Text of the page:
Cuts to mental health services must be reversed

Houses Of Parliament

Recent cuts made to mental health services are preventing those suffering with depression and other mental health illnesses from getting help

Last week tributes flooded in for Robin Williams who had been found dead in his apartment. An actor whose work had spanned across the generations, he was known for the comic value he added and his heart-warming tales. His death revealed he was depressed, and had been for a long time.

The death of Robin Williams has highlighted to many the extent of mental health illnesses. Despite an increasing awareness of them, the budget allotted to help treat patients, has decreased.

More than half of local councils have reportedly had their budgets for children and adolescent mental health services, cut or frozen. In 2013 it was reported that mental health services had undergone a 2% cut to their budgets in real terms. With few services provided, the cuts made by the government to mental health services are lethal.

The stigma surrounding illnesses such as depression, mean that the help required is not reaching the right people. And now, with fewer services provided, they are less likely to receive help desperately needed.

The most shocking cut came from Birmingham city council. In 2010-11, just over £2.3m was allocated for mental health service, but in 2014-15, this has been reduced to £125,000, a decrease of 94%.

The royal college of psychiatrists have warned that mental health services are near breaking point.

Depression is an illness, and recent unfortunate events have shown, it can kill just as easily as any other deadly disease. However it is not incurable. Many who have used anti-depressants or counselling services have made full recoveries.

Which is why the cuts to mental health services, already at breaking point, are such a travesty.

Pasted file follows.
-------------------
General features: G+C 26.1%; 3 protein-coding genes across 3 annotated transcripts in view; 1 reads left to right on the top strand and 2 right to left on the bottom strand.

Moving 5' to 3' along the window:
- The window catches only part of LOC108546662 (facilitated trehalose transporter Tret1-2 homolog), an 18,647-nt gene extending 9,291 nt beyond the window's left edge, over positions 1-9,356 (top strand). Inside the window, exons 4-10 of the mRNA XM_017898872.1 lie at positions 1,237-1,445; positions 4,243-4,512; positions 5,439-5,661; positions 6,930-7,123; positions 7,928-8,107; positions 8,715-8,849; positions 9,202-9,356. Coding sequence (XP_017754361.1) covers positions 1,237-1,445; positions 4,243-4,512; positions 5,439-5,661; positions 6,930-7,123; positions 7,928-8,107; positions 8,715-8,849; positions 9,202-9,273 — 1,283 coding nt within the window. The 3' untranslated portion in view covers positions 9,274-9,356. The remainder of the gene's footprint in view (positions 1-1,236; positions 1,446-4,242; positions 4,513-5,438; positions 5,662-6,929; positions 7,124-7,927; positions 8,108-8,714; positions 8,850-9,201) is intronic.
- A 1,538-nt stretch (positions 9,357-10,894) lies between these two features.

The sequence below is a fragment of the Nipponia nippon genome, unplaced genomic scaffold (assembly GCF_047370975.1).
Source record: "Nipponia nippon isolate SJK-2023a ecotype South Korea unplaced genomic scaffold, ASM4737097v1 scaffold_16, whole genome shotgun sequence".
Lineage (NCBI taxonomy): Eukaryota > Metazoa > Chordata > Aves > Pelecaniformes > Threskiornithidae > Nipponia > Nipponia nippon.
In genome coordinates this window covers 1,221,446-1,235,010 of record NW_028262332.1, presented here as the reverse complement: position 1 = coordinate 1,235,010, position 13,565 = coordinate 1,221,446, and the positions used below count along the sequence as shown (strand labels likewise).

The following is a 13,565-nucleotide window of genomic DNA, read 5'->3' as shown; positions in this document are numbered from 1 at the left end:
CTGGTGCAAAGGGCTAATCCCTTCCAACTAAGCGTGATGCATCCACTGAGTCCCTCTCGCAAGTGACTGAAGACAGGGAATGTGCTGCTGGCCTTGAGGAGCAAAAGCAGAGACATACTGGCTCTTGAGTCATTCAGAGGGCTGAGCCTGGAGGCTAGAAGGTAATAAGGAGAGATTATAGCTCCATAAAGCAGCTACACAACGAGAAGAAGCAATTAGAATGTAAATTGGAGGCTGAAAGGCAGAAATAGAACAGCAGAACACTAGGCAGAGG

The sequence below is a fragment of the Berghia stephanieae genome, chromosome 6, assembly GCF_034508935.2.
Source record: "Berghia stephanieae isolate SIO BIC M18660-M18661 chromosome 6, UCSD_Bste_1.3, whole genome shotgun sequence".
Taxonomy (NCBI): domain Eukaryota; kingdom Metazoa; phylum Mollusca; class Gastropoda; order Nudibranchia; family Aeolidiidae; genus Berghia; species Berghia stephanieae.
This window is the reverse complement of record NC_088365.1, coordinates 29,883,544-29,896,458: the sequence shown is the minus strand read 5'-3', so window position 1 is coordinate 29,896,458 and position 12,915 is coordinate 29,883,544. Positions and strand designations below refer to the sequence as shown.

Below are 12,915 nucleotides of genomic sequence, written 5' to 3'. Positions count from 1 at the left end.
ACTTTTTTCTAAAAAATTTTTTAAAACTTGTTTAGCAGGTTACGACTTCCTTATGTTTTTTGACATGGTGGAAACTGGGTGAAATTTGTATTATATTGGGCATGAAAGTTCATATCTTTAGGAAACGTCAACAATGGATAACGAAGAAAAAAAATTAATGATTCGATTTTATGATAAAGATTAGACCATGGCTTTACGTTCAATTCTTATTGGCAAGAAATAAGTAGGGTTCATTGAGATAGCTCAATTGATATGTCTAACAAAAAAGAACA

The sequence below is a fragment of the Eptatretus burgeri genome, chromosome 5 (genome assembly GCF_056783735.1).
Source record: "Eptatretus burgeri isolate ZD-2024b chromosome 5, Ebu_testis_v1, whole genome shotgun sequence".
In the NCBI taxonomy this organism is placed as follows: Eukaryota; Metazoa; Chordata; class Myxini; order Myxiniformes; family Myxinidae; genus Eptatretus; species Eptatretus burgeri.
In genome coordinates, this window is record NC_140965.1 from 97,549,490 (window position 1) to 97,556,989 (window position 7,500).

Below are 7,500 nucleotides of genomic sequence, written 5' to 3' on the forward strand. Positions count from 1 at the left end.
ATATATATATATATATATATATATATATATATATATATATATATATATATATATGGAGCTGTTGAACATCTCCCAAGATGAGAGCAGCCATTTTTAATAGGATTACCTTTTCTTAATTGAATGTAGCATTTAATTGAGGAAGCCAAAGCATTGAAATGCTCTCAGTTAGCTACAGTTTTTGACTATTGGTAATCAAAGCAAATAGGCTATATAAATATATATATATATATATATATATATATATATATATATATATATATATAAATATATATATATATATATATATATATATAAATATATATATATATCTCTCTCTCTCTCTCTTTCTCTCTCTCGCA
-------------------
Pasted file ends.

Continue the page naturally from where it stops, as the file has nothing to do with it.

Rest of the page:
Cognitive Behavioural Therapy, one form of treatment for depression that can be used to alter the way a sufferer approaches their illnesses. It is often used as an alternative to medication, such as anti-depressants. Currently in County Durham, you can expect to wait three weeks for an initial consultation, and then longer before actual treatment begins. In other areas the wait is longer.

While this wait may not seem disastrously long, for sufferers, it can be impossibly difficult. When each day is filled with despair, being forced to wait months to start treatment is an extra burden that, with extra funding, can prevent avoidable fatalities.

Recent reports suggest that there has been an increase in mental health illnesses. This may be down to an increased awareness of the illnesses and therefore an increase in those who are seeking medical help and diagnosis. This greater awareness should be celebrated as it suggests an acceptance of these illnesses.

However it should also be cause for action. We know that huge numbers are suffering, we know the extent of the illness and the devastation it can cause, and we know that currently, the health services provided are not enough.

If the current social situation is causing a higher level of mental health sickness, it is necessary for responsibility for this increase to be taken. Cutting services does a disservice to the rising number of sufferers and, instead, services must be increased and improved to prevent further suffering.